But unlike most teen comedies that rely on plot (or crude attempts at one), Orange County is smart enough to go for the jugular in hilarious ways.  Anyone could create an inept guidance counselor who accidentally ruins a student’s life, but to have one do so and then try and diffuse the situation by calmly telling the kid “it’s nobody’s fault, really” is tapped into something.  Or a principal who forgoes a Nobel Prize winning author as a graduation speaker in favor of a close personal friend of Britney Spears.  The whole picture is filled with asides, toss off lines and insights that could easily be missed, but actually make up the soul of the film.  Writer Mike White may have successfully expanded the teen flick genre by actually emphasizing true satire over…are you ready for this?…sex, which is virtually non-existent here (save for one encounter involving Black…I will say no more).

The only flaw is that the movie loses its teeth at the end, and steers toward the obligatory happy ending.  There is more resolution here than anyone would call for, and it’s dangerously close to a kiss of death for a film that spent its entire preceding time laughing at how bad things can get.

That notwithstanding, I laughed loud and often during the film, I enjoyed the performances by both newcomers and veterans alike, and I found much biting wit in both White’s script and Kasdan’s sense of direction.  The irony is that in the end, this talented team may have created a film that’s above the heads of some of the genre’s typical target audience…this is a film more for people who laughed at M*A*S*H than the ones who laughed at Not Another Teen Movie, which actually would have been a title better suited for this film than the one that bore it.

Video ***1/2

Paramount delivers a quality anamorphic offering here, replete with California sun and warm, natural coloring throughout.  Indoors and outdoors photograph sensually well, with good levels of detail and definition, sharp lines, and well-rendered tones.  Apart from a light touch of grain in one or two darker scenes, this is a solid offering from start to finish.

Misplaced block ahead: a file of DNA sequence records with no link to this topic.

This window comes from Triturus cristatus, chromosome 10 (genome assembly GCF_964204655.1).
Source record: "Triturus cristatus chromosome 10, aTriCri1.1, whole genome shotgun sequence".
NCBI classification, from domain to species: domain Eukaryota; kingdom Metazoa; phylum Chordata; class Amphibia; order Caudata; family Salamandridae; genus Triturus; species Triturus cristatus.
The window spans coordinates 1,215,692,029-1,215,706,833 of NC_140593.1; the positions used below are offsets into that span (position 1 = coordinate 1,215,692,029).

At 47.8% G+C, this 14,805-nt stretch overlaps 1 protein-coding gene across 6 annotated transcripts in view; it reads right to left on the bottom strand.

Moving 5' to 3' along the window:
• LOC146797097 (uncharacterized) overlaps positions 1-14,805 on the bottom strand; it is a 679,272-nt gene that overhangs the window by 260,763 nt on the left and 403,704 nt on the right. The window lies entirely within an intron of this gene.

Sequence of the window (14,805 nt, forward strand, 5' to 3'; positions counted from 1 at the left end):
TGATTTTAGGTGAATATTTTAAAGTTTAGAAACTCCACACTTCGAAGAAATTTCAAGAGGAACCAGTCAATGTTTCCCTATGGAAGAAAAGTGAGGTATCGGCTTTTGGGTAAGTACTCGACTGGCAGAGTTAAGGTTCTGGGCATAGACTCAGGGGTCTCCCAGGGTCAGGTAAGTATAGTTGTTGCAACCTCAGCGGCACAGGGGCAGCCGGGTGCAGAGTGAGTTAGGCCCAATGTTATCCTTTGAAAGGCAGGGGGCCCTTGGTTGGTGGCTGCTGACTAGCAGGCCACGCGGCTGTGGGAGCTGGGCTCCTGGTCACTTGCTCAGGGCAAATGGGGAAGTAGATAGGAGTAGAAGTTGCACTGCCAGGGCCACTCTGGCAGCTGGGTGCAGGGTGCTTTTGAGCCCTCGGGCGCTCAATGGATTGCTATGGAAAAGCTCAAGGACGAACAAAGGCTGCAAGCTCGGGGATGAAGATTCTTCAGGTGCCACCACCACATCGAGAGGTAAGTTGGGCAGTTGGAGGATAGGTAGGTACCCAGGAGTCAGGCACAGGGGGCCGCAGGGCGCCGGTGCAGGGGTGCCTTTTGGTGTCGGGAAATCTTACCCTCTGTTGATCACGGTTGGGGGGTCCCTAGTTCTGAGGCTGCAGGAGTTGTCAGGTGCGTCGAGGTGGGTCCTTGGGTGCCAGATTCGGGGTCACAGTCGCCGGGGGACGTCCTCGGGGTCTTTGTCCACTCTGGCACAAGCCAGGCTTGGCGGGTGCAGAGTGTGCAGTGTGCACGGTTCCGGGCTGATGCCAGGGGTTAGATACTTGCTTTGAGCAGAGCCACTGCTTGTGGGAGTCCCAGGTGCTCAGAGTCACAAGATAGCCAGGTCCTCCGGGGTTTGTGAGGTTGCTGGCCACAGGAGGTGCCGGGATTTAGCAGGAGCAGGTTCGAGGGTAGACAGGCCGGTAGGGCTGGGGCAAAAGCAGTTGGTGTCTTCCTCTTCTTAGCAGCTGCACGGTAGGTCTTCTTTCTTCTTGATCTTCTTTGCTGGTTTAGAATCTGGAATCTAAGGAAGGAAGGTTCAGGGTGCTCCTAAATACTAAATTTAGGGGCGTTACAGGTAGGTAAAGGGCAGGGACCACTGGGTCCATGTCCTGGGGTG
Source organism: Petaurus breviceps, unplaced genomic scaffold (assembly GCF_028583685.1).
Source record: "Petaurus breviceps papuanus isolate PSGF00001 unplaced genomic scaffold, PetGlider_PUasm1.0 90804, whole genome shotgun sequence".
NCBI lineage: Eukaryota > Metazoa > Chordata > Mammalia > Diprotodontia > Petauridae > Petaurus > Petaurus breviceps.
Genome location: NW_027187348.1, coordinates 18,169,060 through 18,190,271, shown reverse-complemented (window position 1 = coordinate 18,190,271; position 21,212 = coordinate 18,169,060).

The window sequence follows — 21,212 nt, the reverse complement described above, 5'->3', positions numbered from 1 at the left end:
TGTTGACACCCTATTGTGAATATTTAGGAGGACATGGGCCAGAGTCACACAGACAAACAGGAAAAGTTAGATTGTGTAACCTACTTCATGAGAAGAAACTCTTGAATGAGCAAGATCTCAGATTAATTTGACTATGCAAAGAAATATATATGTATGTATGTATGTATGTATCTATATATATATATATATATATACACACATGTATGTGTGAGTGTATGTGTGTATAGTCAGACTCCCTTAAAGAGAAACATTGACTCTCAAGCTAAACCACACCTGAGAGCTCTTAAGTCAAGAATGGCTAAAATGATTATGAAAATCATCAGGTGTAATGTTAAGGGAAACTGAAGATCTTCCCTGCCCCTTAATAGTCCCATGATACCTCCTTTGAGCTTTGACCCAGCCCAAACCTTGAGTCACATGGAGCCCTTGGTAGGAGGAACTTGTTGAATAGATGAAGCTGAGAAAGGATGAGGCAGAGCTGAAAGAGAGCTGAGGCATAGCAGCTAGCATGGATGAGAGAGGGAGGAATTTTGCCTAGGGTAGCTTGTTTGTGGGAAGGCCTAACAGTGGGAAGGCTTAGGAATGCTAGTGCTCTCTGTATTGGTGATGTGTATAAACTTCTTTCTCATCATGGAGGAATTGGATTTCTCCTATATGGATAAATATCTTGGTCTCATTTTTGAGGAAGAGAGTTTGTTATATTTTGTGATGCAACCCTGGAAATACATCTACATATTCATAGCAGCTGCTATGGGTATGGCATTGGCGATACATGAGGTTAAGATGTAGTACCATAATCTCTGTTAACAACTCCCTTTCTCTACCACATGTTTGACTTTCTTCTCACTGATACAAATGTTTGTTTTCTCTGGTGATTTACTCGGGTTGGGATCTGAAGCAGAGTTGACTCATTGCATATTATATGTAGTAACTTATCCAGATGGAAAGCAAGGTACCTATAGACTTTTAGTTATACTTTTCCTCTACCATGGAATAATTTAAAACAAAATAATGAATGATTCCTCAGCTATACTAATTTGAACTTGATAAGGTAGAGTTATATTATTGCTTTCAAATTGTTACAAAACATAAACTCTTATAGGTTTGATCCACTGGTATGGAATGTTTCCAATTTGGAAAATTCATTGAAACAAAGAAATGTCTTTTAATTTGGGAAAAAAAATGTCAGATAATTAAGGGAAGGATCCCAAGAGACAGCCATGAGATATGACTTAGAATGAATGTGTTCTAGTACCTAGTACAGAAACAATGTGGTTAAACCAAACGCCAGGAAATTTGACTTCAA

Audio ***

Jack Black must have it written into his movie contracts that any film he appears in has to have great songs in it.  The music is the main highlight of this 5.1 mix, which includes a lively and appropriate collection of rock tunes accentuating the action.  Most of the film is dialogue oriented, however, and the spoken words all come across cleanly and clearly.  A strong effort.

Features ***

The highlight of this DVD is not the commentary track by director Kasdan and writer White, but the collection of MTV interstitials, which are numerous and absolutely hysterical…I got almost as many laughs out of them as the movie itself!  As for the commentary, it starts off rather weakly…both Kasdan and White come across like gleeful boys who just committed their first prank…but it gets better as it goes along.  They discuss the actors at great lengths, including the inevitable discussion about Hanks, Fisk and Kasdan’s famous lineage, and the assembling of their dream cast, and more.

Rounding out are a trailer and four deleted scenes (including a bizarre extension of Lily Tomlin’s big moment).


Orange County forgoes the silly spoofing of its teen movie peers and goes right for the satire, with satisfying results.  A new generation of talent has come together to make a name for itself here, and we may very well be seeing all involved on the screen again in a very short time.  If this picture had the gumption to follow through all the way with what it started, it might have been considered one of the genre’s best ever…that being said, it’s still plenty better than most.